Distributed Corporate Culture - How to Build a Positive Team
Last time, I talked about how perks are different than culture. Free donuts, plus an in-office gym to work off those donuts are perks, not culture.
That said, perks can help grow your company culture; that's part of the reason they're there. They also encourage a sense of team. But when your team is spread out across multiple cities, or time zones, or continents, those kind of perks don't work. So what can you do?
Here's a list of 5 ways to promote corporate culture on distributed teams:
1. Humanize Your Communication
That money you were going to spend on donuts for the next year? Use it to buy everyone on the team a good webcam and headset.
I love Slack. Not only does it keep teams in constant contact, but it's great at separating conversations topically.
Relying on Slack for the bulk of your team communication can be dangerous, though. Text is a weak medium compared to audio and video. It's very easy in text for miscommunications to happen, and those lead to lost time and unnecessary arguments. We often read far more into text than is there, and what was intended as a friendly, off-hand comment can be construed as sarcastic, aggressive, or mean.
Make sure you have a daily video call, scheduled when everyone can attend. During that call, everyone has to have a chance to talk and give an update. If anyone is just trying to quietly observe, you need to make the effort to bring them into the conversation.
2. Eat Lunch Together
Once a week, get your team on a video call for lunch. Everyone eats together, and nobody talks about work.
The first few times you do this, it's going to be awkward. Your team won't be used to socializing together. That's ok! It takes time for a bunch of individual people to feel like a team.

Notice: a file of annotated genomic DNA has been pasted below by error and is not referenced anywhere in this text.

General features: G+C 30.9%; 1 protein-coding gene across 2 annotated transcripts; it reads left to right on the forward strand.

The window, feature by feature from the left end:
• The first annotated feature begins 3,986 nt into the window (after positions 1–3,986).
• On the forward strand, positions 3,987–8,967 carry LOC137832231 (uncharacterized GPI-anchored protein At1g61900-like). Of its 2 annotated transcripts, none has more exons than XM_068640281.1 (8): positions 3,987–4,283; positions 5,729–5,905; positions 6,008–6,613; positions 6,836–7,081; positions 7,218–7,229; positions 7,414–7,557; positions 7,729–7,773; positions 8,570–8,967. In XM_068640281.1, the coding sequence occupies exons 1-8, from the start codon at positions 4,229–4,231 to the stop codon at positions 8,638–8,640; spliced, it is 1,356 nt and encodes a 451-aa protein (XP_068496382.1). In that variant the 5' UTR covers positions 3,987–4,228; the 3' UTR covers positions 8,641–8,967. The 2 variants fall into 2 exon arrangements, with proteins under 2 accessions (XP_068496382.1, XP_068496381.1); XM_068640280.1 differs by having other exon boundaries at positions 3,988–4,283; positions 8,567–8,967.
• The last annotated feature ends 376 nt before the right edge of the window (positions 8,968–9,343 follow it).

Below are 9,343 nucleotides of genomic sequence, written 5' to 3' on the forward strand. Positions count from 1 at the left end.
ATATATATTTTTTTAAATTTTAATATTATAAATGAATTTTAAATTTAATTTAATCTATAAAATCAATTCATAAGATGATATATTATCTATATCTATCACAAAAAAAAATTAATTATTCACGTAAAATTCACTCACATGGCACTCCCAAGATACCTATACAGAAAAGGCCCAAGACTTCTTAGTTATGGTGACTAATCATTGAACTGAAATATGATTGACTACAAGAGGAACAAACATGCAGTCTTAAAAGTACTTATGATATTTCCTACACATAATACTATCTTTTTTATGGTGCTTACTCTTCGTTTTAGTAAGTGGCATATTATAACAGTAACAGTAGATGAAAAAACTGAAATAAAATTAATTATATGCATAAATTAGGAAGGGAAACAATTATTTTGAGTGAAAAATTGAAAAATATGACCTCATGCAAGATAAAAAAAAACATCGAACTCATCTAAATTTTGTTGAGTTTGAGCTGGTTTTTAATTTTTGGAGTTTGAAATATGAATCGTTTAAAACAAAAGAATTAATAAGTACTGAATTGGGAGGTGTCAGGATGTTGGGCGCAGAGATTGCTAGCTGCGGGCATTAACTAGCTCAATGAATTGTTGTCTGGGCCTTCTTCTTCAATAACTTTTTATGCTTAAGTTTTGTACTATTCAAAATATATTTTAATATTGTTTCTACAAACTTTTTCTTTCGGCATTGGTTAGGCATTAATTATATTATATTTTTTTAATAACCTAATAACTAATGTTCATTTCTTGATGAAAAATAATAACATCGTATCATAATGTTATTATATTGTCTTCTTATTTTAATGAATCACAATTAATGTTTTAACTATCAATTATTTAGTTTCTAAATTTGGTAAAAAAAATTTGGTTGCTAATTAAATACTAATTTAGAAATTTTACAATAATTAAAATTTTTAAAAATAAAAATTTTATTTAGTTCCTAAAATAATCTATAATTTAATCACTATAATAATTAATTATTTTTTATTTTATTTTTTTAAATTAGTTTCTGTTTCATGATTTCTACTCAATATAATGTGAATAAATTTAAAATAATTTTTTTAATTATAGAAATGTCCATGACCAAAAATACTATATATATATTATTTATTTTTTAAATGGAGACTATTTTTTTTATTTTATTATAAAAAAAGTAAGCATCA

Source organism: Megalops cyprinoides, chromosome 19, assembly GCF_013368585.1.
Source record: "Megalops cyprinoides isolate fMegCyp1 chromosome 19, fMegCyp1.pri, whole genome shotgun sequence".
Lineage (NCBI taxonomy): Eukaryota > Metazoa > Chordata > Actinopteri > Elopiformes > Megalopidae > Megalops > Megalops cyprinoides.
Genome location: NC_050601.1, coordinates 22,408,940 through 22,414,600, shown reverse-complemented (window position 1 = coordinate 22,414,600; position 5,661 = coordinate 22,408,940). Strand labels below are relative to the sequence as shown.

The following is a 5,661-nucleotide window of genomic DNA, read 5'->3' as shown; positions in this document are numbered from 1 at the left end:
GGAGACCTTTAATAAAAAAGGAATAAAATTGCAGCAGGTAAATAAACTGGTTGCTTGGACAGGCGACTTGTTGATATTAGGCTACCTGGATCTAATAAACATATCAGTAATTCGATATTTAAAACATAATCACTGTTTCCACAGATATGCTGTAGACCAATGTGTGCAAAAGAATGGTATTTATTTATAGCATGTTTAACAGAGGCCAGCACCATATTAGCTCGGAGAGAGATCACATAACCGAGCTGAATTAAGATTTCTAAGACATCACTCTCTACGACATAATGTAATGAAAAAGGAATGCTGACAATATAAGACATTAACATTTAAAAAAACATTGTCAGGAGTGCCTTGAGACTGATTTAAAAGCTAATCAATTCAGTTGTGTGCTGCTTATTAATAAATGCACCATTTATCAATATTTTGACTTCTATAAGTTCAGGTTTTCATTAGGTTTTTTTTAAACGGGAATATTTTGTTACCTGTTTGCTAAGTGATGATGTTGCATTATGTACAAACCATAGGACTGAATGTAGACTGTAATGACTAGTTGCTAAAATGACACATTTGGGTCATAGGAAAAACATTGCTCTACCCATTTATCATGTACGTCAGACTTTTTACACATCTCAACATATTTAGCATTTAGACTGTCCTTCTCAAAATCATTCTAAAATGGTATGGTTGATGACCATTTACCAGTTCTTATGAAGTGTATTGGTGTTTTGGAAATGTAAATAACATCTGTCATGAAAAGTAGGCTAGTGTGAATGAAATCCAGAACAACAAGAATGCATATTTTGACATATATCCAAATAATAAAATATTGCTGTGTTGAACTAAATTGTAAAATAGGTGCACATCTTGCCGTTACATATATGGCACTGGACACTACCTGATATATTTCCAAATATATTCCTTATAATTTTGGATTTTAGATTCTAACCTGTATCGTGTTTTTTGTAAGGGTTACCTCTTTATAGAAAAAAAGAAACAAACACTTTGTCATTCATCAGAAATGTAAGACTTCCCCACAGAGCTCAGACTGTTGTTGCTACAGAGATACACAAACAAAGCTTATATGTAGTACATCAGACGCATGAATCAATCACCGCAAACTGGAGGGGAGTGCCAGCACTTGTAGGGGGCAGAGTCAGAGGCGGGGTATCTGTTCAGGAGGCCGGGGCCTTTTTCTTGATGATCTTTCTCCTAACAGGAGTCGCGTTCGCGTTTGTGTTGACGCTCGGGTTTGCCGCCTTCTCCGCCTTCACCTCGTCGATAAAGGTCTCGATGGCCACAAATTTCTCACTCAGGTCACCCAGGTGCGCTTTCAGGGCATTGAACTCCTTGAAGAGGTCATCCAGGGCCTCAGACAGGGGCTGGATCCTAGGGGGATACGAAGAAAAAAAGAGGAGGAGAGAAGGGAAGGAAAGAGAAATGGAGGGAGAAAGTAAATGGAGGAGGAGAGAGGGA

For those initial lunches, you might need to come up with some gimmicks to break the ice. What works will depend on the people in your group. Have a few trivia questions handy, or maybe a game you can all play together. Even trite topics like "what do you have planned for the weekend?" can sometimes work. Pick something that will get you all interacting, having fun, and talking about things people care about outside of work.
3. #random Channels Matter
Whatever your team uses for offline communication - Slack, HipChat, whatever - make sure you have a channel or room dedicated to non-work stuff.
Without an office, there's no congregation space. People feel like they're part of a group when they can relax and be silly together. Make a space for that: somewhere people can post animated GIFs, links to weird articles, a Spotify track they just listened to, whatever.
4. Celebrate Important Events
Wouldn't it suck if you went to work on your birthday, and no one wished you a happy birthday? Don't let that happen.
Arrange to have a treat sent to an teammate on their birthday, like a small cookie basket or something. Have everyone sing "Happy Birthday" on the daily video call. Yeah, it's might be a little embarrassing and cheesy... but that's the point!
This isn't just about birthdays, it's anything that a teammate is willing to share that will help the team bond.
5. Introductions Go Both Ways
When someone new joins a team, the easy thing to do is to introduce the new person and have them tell a little about themselves to the team.
Don't do the easy thing.
The new hire has just shared, but it hasn't gone the other way. No one on the team has shared. Instead of pulling the new person into the team, you've just isolated them.
Instead, use that daily video call as a chance for everyone on the team to introduce themselves, say what they do at the company, and something about themselves that's not work-related (and that they haven't shared before!).
In the next part of this series, we'll talk about stuff to watch out for that can wreak havoc on your distributed team.
In the meantime, we'd love to hear about how you've helped your remote teams to gel. Let us know at @LimnuApp!